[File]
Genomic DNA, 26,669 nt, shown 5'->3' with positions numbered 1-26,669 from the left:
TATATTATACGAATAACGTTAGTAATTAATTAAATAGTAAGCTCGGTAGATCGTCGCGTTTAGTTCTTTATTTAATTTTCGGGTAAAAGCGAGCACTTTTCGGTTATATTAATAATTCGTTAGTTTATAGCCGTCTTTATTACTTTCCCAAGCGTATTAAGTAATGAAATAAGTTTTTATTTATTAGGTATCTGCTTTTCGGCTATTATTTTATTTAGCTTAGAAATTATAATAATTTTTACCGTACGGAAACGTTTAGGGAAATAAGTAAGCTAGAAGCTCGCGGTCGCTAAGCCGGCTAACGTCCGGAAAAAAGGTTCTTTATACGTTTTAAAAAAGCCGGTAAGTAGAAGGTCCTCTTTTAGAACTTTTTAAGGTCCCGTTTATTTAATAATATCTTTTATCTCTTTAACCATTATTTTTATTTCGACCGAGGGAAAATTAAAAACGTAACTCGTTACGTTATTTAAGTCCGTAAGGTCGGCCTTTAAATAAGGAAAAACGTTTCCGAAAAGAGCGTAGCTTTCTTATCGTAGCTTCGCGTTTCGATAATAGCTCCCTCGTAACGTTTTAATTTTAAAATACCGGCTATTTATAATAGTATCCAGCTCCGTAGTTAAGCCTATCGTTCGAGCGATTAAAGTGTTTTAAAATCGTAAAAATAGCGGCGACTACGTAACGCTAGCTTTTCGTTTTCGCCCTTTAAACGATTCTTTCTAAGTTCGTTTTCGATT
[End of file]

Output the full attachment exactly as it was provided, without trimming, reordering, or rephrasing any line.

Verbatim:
Genomic DNA, 26,669 nt, shown 5'->3' with positions numbered 1-26,669 from the left:
TATATTATACGAATAACGTTAGTAATTAATTAAATAGTAAGCTCGGTAGATCGTCGCGTTTAGTTCTTTATTTAATTTTCGGGTAAAAGCGAGCACTTTTCGGTTATATTAATAATTCGTTAGTTTATAGCCGTCTTTATTACTTTCCCAAGCGTATTAAGTAATGAAATAAGTTTTTATTTATTAGGTATCTGCTTTTCGGCTATTATTTTATTTAGCTTAGAAATTATAATAATTTTTACCGTACGGAAACGTTTAGGGAAATAAGTAAGCTAGAAGCTCGCGGTCGCTAAGCCGGCTAACGTCCGGAAAAAAGGTTCTTTATACGTTTTAAAAAAGCCGGTAAGTAGAAGGTCCTCTTTTAGAACTTTTTAAGGTCCCGTTTATTTAATAATATCTTTTATCTCTTTAACCATTATTTTTATTTCGACCGAGGGAAAATTAAAAACGTAACTCGTTACGTTATTTAAGTCCGTAAGGTCGGCCTTTAAATAAGGAAAAACGTTTCCGAAAAGAGCGTAGCTTTCTTATCGTAGCTTCGCGTTTCGATAATAGCTCCCTCGTAACGTTTTAATTTTAAAATACCGGCTATTTATAATAGTATCCAGCTCCGTAGTTAAGCCTATCGTTCGAGCGATTAAAGTGTTTTAAAATCGTAAAAATAGCGGCGACTACGTAACGCTAGCTTTTCGTTTTCGCCCTTTAAACGATTCTTTCTAAGTTCGTTTTCGATT